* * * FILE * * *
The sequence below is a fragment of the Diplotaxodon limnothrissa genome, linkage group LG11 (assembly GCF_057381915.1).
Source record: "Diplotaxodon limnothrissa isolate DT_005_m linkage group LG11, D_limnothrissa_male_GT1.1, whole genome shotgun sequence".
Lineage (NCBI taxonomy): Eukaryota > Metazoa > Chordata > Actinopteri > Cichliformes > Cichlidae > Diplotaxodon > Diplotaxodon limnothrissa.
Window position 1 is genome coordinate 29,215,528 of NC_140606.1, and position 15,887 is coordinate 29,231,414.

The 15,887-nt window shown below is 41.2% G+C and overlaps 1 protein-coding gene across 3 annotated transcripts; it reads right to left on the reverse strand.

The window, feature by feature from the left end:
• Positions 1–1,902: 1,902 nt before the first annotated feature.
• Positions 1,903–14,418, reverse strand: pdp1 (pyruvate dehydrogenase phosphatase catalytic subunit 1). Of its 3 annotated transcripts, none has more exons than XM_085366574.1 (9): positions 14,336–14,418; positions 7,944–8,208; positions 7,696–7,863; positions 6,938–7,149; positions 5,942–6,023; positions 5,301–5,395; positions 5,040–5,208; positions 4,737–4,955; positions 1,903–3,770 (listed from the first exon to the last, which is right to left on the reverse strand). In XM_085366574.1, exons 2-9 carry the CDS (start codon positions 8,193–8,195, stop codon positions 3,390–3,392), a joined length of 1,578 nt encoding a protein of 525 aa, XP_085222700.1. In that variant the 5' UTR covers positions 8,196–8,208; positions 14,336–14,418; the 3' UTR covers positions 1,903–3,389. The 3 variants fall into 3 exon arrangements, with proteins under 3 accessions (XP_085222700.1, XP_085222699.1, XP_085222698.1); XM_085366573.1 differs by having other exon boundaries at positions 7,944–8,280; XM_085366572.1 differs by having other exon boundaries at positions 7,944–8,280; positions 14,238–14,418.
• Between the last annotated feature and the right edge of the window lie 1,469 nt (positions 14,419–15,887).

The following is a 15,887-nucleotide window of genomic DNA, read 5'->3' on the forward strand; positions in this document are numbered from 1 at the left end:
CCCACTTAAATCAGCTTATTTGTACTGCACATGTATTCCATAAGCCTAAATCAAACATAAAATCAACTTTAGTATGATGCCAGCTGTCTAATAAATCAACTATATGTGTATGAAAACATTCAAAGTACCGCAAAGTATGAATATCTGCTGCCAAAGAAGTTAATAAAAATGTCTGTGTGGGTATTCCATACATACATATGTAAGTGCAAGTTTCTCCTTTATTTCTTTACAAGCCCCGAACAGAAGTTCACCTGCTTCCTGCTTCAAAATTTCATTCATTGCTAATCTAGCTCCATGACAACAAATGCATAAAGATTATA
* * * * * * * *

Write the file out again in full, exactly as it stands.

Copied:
The sequence below is a fragment of the Diplotaxodon limnothrissa genome, linkage group LG11 (assembly GCF_057381915.1).
Source record: "Diplotaxodon limnothrissa isolate DT_005_m linkage group LG11, D_limnothrissa_male_GT1.1, whole genome shotgun sequence".
Lineage (NCBI taxonomy): Eukaryota > Metazoa > Chordata > Actinopteri > Cichliformes > Cichlidae > Diplotaxodon > Diplotaxodon limnothrissa.
Window position 1 is genome coordinate 29,215,528 of NC_140606.1, and position 15,887 is coordinate 29,231,414.

The 15,887-nt window shown below is 41.2% G+C and overlaps 1 protein-coding gene across 3 annotated transcripts; it reads right to left on the reverse strand.

The window, feature by feature from the left end:
• Positions 1–1,902: 1,902 nt before the first annotated feature.
• Positions 1,903–14,418, reverse strand: pdp1 (pyruvate dehydrogenase phosphatase catalytic subunit 1). Of its 3 annotated transcripts, none has more exons than XM_085366574.1 (9): positions 14,336–14,418; positions 7,944–8,208; positions 7,696–7,863; positions 6,938–7,149; positions 5,942–6,023; positions 5,301–5,395; positions 5,040–5,208; positions 4,737–4,955; positions 1,903–3,770 (listed from the first exon to the last, which is right to left on the reverse strand). In XM_085366574.1, exons 2-9 carry the CDS (start codon positions 8,193–8,195, stop codon positions 3,390–3,392), a joined length of 1,578 nt encoding a protein of 525 aa, XP_085222700.1. In that variant the 5' UTR covers positions 8,196–8,208; positions 14,336–14,418; the 3' UTR covers positions 1,903–3,389. The 3 variants fall into 3 exon arrangements, with proteins under 3 accessions (XP_085222700.1, XP_085222699.1, XP_085222698.1); XM_085366573.1 differs by having other exon boundaries at positions 7,944–8,280; XM_085366572.1 differs by having other exon boundaries at positions 7,944–8,280; positions 14,238–14,418.
• Between the last annotated feature and the right edge of the window lie 1,469 nt (positions 14,419–15,887).

The following is a 15,887-nucleotide window of genomic DNA, read 5'->3' on the forward strand; positions in this document are numbered from 1 at the left end:
CCCACTTAAATCAGCTTATTTGTACTGCACATGTATTCCATAAGCCTAAATCAAACATAAAATCAACTTTAGTATGATGCCAGCTGTCTAATAAATCAACTATATGTGTATGAAAACATTCAAAGTACCGCAAAGTATGAATATCTGCTGCCAAAGAAGTTAATAAAAATGTCTGTGTGGGTATTCCATACATACATATGTAAGTGCAAGTTTCTCCTTTATTTCTTTACAAGCCCCGAACAGAAGTTCACCTGCTTCCTGCTTCAAAATTTCATTCATTGCTAATCTAGCTCCATGACAACAAATGCATAAAGATTATA